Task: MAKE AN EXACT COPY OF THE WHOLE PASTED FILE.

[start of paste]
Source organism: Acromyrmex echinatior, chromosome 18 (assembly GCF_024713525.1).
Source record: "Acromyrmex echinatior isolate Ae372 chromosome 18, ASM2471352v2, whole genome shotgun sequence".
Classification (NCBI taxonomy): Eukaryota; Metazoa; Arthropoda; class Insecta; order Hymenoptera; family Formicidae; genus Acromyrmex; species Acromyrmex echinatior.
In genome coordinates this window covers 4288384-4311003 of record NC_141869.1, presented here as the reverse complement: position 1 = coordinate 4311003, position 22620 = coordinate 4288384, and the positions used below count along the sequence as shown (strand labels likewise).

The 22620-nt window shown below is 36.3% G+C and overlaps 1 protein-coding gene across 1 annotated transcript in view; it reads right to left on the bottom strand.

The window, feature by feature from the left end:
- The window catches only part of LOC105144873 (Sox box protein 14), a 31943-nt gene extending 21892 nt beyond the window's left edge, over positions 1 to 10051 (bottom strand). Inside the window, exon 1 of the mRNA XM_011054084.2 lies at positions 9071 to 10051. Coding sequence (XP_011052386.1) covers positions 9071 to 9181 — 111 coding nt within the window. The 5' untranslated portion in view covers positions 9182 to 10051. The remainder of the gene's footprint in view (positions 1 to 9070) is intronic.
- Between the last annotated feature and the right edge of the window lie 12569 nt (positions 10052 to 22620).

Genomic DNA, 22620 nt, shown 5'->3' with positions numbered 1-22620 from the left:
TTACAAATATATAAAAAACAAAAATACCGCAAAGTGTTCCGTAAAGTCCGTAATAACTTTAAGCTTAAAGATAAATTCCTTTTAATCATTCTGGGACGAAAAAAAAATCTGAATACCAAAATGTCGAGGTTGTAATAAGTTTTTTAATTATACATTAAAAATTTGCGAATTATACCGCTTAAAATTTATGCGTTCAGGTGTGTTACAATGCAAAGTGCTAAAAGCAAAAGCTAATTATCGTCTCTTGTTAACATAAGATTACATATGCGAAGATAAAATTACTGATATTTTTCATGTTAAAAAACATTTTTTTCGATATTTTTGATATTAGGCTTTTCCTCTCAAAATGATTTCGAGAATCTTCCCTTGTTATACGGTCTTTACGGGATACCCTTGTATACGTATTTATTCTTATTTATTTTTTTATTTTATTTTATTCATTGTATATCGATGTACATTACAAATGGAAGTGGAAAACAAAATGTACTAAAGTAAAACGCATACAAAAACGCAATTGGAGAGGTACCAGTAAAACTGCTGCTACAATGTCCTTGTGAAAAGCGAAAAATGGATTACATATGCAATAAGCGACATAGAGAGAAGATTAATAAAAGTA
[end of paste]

Source organism: Acromyrmex echinatior, chromosome 18 (assembly GCF_024713525.1).
Source record: "Acromyrmex echinatior isolate Ae372 chromosome 18, ASM2471352v2, whole genome shotgun sequence".
Classification (NCBI taxonomy): Eukaryota; Metazoa; Arthropoda; class Insecta; order Hymenoptera; family Formicidae; genus Acromyrmex; species Acromyrmex echinatior.
In genome coordinates this window covers 4288384-4311003 of record NC_141869.1, presented here as the reverse complement: position 1 = coordinate 4311003, position 22620 = coordinate 4288384, and the positions used below count along the sequence as shown (strand labels likewise).

The 22620-nt window shown below is 36.3% G+C and overlaps 1 protein-coding gene across 1 annotated transcript in view; it reads right to left on the bottom strand.

The window, feature by feature from the left end:
- The window catches only part of LOC105144873 (Sox box protein 14), a 31943-nt gene extending 21892 nt beyond the window's left edge, over positions 1 to 10051 (bottom strand). Inside the window, exon 1 of the mRNA XM_011054084.2 lies at positions 9071 to 10051. Coding sequence (XP_011052386.1) covers positions 9071 to 9181 — 111 coding nt within the window. The 5' untranslated portion in view covers positions 9182 to 10051. The remainder of the gene's footprint in view (positions 1 to 9070) is intronic.
- Between the last annotated feature and the right edge of the window lie 12569 nt (positions 10052 to 22620).

Genomic DNA, 22620 nt, shown 5'->3' with positions numbered 1-22620 from the left:
TTACAAATATATAAAAAACAAAAATACCGCAAAGTGTTCCGTAAAGTCCGTAATAACTTTAAGCTTAAAGATAAATTCCTTTTAATCATTCTGGGACGAAAAAAAAATCTGAATACCAAAATGTCGAGGTTGTAATAAGTTTTTTAATTATACATTAAAAATTTGCGAATTATACCGCTTAAAATTTATGCGTTCAGGTGTGTTACAATGCAAAGTGCTAAAAGCAAAAGCTAATTATCGTCTCTTGTTAACATAAGATTACATATGCGAAGATAAAATTACTGATATTTTTCATGTTAAAAAACATTTTTTTCGATATTTTTGATATTAGGCTTTTCCTCTCAAAATGATTTCGAGAATCTTCCCTTGTTATACGGTCTTTACGGGATACCCTTGTATACGTATTTATTCTTATTTATTTTTTTATTTTATTTTATTCATTGTATATCGATGTACATTACAAATGGAAGTGGAAAACAAAATGTACTAAAGTAAAACGCATACAAAAACGCAATTGGAGAGGTACCAGTAAAACTGCTGCTACAATGTCCTTGTGAAAAGCGAAAAATGGATTACATATGCAATAAGCGACATAGAGAGAAGATTAATAAAAGTA